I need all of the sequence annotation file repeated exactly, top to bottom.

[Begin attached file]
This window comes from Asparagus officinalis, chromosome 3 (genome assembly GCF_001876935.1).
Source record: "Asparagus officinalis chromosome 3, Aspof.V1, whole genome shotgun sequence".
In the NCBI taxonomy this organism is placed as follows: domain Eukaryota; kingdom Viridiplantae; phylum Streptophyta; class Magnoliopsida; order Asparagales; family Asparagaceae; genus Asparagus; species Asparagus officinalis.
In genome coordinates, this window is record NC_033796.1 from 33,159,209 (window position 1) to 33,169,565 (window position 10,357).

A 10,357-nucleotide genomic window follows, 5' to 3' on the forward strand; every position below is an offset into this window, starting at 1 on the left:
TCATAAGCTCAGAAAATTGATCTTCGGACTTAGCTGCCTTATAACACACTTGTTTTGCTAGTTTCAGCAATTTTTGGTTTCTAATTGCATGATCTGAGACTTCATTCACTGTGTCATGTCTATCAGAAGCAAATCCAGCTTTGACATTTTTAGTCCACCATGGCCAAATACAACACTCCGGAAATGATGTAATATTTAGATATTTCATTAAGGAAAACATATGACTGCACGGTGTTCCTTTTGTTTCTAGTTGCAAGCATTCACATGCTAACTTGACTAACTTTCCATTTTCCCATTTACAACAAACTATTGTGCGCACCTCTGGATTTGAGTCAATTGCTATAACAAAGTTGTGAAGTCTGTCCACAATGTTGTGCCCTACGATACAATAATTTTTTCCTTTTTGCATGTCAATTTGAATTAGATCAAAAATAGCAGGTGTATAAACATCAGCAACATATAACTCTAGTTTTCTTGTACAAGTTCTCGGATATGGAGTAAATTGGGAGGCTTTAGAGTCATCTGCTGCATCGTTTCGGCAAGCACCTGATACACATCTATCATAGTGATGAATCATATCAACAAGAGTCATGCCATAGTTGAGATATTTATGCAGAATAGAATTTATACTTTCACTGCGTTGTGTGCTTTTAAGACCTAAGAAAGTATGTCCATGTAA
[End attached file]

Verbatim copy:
This window comes from Asparagus officinalis, chromosome 3 (genome assembly GCF_001876935.1).
Source record: "Asparagus officinalis chromosome 3, Aspof.V1, whole genome shotgun sequence".
In the NCBI taxonomy this organism is placed as follows: domain Eukaryota; kingdom Viridiplantae; phylum Streptophyta; class Magnoliopsida; order Asparagales; family Asparagaceae; genus Asparagus; species Asparagus officinalis.
In genome coordinates, this window is record NC_033796.1 from 33,159,209 (window position 1) to 33,169,565 (window position 10,357).

A 10,357-nucleotide genomic window follows, 5' to 3' on the forward strand; every position below is an offset into this window, starting at 1 on the left:
TCATAAGCTCAGAAAATTGATCTTCGGACTTAGCTGCCTTATAACACACTTGTTTTGCTAGTTTCAGCAATTTTTGGTTTCTAATTGCATGATCTGAGACTTCATTCACTGTGTCATGTCTATCAGAAGCAAATCCAGCTTTGACATTTTTAGTCCACCATGGCCAAATACAACACTCCGGAAATGATGTAATATTTAGATATTTCATTAAGGAAAACATATGACTGCACGGTGTTCCTTTTGTTTCTAGTTGCAAGCATTCACATGCTAACTTGACTAACTTTCCATTTTCCCATTTACAACAAACTATTGTGCGCACCTCTGGATTTGAGTCAATTGCTATAACAAAGTTGTGAAGTCTGTCCACAATGTTGTGCCCTACGATACAATAATTTTTTCCTTTTTGCATGTCAATTTGAATTAGATCAAAAATAGCAGGTGTATAAACATCAGCAACATATAACTCTAGTTTTCTTGTACAAGTTCTCGGATATGGAGTAAATTGGGAGGCTTTAGAGTCATCTGCTGCATCGTTTCGGCAAGCACCTGATACACATCTATCATAGTGATGAATCATATCAACAAGAGTCATGCCATAGTTGAGATATTTATGCAGAATAGAATTTATACTTTCACTGCGTTGTGTGCTTTTAAGACCTAAGAAAGTATGTCCATGTAA